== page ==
Turrón was brought to Mexico by the Spaniards, who have two versions, one from Jijona and one from Alicante. Jijona turron is a soft ground almond and honey candy, while the Alicante version is hard, like peanut brittle. Turrón blando was first made by the Moors in the town of Jijona, Spain, and was inspired by the Middle Eastern sweet called halvah.
- 1 cup blanched almonds, roasted and ground to a fine paste
- 1 cup confectioners’ sugar
- 1 cup honey
- 2 tablespoons water
- 2 egg whites, beaten until stiff
Line a small oblong baking pan with greased parchment paper or greased waxed paper, leaving a flap of paper hanging over at one end. The flap of paper should be long enough to fold over the pan when the turron is finished. Cut a piece of cardboard the same size as the pan.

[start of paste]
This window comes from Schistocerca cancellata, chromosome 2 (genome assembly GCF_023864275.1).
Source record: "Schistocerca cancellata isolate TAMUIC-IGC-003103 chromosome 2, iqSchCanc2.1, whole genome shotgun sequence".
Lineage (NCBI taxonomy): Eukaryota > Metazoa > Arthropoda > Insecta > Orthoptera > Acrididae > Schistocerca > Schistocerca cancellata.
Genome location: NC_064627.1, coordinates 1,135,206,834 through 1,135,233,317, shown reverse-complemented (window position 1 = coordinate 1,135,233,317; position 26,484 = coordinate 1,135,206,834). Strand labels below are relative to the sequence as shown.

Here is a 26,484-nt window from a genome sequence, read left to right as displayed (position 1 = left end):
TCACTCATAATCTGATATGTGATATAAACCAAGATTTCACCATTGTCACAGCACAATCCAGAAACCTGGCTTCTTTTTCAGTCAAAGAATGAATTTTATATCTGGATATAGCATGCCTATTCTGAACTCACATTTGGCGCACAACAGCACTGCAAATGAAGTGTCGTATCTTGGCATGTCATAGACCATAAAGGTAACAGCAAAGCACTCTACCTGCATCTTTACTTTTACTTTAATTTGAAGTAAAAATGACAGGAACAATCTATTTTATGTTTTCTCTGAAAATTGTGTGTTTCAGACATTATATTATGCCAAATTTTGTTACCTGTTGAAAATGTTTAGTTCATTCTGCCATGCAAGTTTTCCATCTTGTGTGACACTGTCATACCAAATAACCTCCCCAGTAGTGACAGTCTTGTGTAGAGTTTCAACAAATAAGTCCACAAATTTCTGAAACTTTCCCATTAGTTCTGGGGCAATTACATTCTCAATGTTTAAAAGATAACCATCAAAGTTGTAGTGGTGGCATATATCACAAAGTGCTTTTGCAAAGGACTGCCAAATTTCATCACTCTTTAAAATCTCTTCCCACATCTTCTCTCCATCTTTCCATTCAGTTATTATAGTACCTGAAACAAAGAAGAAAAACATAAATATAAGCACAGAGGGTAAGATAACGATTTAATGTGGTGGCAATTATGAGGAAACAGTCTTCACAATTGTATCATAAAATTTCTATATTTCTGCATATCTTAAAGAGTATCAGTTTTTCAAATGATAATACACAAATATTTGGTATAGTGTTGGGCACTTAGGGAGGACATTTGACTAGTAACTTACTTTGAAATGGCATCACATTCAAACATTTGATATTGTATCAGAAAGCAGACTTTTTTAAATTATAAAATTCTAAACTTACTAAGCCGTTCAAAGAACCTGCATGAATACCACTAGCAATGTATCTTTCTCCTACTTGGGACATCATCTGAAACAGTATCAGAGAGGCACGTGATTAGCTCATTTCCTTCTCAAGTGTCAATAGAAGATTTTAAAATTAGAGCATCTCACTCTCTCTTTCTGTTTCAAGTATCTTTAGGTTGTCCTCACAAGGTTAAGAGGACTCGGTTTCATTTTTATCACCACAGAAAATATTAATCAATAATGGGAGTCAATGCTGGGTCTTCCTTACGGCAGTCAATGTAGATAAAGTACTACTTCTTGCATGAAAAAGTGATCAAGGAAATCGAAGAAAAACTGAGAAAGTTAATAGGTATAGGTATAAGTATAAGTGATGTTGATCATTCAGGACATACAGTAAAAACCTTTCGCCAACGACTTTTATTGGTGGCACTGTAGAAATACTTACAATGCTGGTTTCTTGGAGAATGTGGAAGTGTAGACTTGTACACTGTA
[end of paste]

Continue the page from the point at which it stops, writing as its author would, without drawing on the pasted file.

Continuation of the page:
Mix almonds and sugar.
Pour honey and water into a saucepan and place over medium low heat.
Fold egg whites into the almond and sugar mixture and add to the honey and water in the saucepan.
Continue simmering over medium low flame, stirring constantly with a wooden spoon until the mixture browns and thickens.
Remove from heat, pour into baking pan, and fold the flap of greased paper over the turrón. Place the cardboard on top. Place a medium-heavy object, such as a bag of beans, on top and allow the turron to cool and set completely, about 2 days, before cutting it into squares or strips. Makes about 2/3 pound.